Who did they leave behind? Did every “Ross” have a “Francis,” an “Aunt Agatha,” an “Elizabeth” waiting for their return? A “Trenwith” or “Nampara” that they were crying out for, wishing they could die in the comfort of a familiar place rather than on a brutal alien soil? Did every “Ross” who lay dying in North Carolina, have a “Demelza” back in England who they would never meet? Did they have kids waiting for their Dad to come home?

Americans fought like demons. We killed like demons, too. And not every British or German soldier was quite the demon that centuries-old propaganda (I absolutely love Jason Isaacs, but *cough* The Patriot *cough*) has made them out to be (Tarleton is however, excluded from my reprieve).

How many people were waiting in Bristol? In Liverpool? In London (I know of at least one family who was split between Virginia, and Kensington and Knightsbridge because of this conflict), in Ripon, in Peebles, or Dublin, or Cardiff? I mean, just pick one. But how many people were left waiting in Britain (or France, or Spain, or any of the German principalities) for soldiers now buried in an undiscovered, unmarked mass grave that’s now a parking lot?

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Clear off the Coal Ash, then do your homework.

The following conversation was between myself and a person very close to me. Identities are changed since they’d like to remain anonymous and I’d like to respect their wishes.

But make no mistake, it’s true that back in the day (read: 1960s), cleaning off the power plant’s coal ash that blanketed your home was as daily a chore as tidying up your room, or washing the dishes. Or doing your homework.

Myself: How often did y’all have to clean off the cars and sun porch from coal ash? Was that [coal ash] also from Duke Power?

Lucy: It was Duke Power. They would vent the [coal] ash at night if memory serves and if the wind was blowing in a certain direction there would be gray dust all over the screen porch that we would have to hose off. I can ask [Schroeder] about it. [They] may remember more than I do.

Myself: Good grief. How often did they do this?

Lucy: Don’t know. Fairly regularly I would guess, but cannot say with any authority.

Myself: So it wasn’t every week. Was the community trying to get them to stop?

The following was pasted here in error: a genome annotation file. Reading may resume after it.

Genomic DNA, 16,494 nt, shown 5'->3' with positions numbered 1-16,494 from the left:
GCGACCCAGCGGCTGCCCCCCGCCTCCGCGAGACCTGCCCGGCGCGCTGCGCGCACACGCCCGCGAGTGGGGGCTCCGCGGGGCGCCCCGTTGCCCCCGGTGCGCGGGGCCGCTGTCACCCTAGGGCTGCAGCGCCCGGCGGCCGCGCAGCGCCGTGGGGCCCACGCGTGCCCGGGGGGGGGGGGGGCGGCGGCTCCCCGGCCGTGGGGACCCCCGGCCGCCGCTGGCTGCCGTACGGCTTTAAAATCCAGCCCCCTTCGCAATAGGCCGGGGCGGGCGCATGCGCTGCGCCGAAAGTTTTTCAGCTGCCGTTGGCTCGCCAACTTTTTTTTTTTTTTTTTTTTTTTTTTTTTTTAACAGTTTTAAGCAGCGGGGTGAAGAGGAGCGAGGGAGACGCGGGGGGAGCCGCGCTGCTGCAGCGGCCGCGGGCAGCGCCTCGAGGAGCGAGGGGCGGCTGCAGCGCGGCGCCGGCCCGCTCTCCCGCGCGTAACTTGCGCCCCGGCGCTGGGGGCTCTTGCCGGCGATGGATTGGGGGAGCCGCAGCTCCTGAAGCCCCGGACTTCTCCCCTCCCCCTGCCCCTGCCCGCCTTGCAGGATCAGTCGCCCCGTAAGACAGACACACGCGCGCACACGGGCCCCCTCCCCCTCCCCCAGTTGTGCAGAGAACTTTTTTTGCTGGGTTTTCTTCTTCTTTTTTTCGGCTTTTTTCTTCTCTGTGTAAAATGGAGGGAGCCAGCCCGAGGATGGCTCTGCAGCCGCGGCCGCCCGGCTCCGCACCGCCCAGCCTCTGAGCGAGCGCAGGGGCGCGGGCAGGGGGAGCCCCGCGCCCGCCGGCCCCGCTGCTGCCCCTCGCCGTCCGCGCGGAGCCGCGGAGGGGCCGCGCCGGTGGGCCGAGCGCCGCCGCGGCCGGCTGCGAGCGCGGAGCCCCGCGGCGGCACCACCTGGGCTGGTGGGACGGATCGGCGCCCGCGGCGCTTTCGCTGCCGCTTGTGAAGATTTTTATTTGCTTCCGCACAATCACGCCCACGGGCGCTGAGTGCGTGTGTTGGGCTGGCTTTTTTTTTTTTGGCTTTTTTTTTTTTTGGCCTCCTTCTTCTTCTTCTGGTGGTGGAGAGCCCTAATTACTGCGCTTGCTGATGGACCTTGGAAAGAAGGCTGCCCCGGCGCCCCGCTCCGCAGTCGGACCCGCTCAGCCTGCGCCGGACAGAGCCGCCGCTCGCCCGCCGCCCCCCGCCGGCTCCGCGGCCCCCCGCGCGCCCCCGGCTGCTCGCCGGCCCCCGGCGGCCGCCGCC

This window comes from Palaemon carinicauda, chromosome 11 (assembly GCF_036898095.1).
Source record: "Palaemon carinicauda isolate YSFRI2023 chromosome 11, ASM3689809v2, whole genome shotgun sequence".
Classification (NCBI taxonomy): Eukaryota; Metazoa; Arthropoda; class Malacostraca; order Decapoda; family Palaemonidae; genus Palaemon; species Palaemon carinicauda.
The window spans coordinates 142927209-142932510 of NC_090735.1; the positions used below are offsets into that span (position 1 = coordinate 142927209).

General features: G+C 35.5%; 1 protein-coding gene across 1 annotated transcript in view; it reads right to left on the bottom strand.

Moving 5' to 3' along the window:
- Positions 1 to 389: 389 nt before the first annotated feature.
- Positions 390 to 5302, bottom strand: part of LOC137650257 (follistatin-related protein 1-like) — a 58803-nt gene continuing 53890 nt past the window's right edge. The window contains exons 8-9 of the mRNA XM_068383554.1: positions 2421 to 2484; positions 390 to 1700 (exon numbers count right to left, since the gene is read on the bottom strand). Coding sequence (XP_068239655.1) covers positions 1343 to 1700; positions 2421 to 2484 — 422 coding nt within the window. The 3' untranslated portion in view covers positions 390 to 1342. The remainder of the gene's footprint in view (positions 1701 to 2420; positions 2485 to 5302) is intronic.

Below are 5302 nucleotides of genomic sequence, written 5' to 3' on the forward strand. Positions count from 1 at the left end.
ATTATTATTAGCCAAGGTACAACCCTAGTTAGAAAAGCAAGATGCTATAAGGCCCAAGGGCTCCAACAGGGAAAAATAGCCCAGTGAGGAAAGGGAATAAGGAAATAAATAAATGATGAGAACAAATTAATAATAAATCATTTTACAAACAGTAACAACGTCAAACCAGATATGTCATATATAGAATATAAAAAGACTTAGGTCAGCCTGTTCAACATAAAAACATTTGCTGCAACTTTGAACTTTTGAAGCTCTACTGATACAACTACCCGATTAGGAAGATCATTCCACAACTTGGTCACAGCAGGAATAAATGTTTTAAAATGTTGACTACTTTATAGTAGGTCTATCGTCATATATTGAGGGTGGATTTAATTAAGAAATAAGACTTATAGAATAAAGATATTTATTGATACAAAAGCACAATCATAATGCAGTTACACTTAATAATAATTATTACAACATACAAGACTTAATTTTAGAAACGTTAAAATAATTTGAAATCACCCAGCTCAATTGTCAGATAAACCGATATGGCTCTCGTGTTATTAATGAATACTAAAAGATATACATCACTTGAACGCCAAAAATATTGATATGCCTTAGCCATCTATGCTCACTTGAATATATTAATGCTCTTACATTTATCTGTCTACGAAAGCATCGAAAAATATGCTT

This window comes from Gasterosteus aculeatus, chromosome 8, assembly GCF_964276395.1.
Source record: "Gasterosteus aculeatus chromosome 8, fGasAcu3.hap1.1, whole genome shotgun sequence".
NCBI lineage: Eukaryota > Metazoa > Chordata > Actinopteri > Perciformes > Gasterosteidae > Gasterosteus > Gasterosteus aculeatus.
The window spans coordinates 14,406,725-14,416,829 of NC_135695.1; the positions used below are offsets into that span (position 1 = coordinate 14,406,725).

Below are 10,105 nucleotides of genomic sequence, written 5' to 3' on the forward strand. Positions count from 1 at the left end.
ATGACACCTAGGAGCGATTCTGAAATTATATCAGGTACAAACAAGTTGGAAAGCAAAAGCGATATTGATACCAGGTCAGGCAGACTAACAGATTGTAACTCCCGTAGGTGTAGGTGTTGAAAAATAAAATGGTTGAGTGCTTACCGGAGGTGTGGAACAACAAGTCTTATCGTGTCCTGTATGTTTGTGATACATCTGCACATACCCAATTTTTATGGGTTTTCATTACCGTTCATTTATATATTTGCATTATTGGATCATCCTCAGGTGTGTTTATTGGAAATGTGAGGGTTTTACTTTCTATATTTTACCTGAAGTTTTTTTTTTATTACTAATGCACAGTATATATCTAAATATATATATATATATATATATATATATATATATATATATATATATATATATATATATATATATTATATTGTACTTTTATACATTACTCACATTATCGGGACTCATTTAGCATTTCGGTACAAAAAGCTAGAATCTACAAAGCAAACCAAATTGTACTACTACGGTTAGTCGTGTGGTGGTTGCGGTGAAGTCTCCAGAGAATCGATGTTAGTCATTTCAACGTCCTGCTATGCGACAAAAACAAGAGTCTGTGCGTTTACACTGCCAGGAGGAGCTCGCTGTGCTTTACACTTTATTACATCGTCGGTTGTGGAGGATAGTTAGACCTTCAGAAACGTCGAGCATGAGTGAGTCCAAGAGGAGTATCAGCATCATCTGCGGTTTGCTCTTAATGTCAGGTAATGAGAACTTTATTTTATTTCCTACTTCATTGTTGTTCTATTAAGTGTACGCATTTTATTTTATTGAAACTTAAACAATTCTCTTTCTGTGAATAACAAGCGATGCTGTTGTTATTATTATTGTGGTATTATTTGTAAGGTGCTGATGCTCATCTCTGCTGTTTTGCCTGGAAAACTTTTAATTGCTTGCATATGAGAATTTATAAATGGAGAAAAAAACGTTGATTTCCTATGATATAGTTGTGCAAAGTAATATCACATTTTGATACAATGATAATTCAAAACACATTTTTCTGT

Lucy: I don’t think so. I think that’s just the way business was conducted at the time. For a bit of perspective- we moved into the house on […] in the fall of 1966. Environmental issues did not begin to come to the forefront until the first Earth Day in 1970. I was a sophomore in high school at the time.

Myself: Did Earth Day have a big impact or was it more of a curiosity? What did [Linus] and [Snoopy] think of it?

Lucy: [Linus] just got tired of having to clean ash off the porch. [They] would get the hose and wash off the cement floor and then shoot the water [from the hose] through the screens to wash them off. Then we’d wipe down the furniture that was out there [on the porch]. Not sure about Earth Day. To the high school students it was new and exciting and we got out of class to go around town picking up trash and cleaning up stuff.

Myself: That’s cool. Did that happen every year?

Lucy: I think it did happen every year for a while. Don’t know what happened after I graduated.

Coal ash is pretty toxic. And this conversation only covers the air. I haven’t begun to ask them about the waterways they were drinking from that would also have been highly affected by the toxic coal ash.

Copyright Off The Porch History 2021. Don’t reproduce without permission. Lucy wouldn’t like it.

Be a Doll

Photo courtesy of Please Kill Me: The Uncensored Oral History of Punk, and Mercury Records

Of course- America was not going to accept the New York Dolls!

Sylvain Sylvain, for Vogue November 2015

The New York Dolls.

Some of my favorites to challenge American masculinity….or at least the perception of what is American masculinity.

Cause let’s talk about 1776, and how wigs were popular. For men.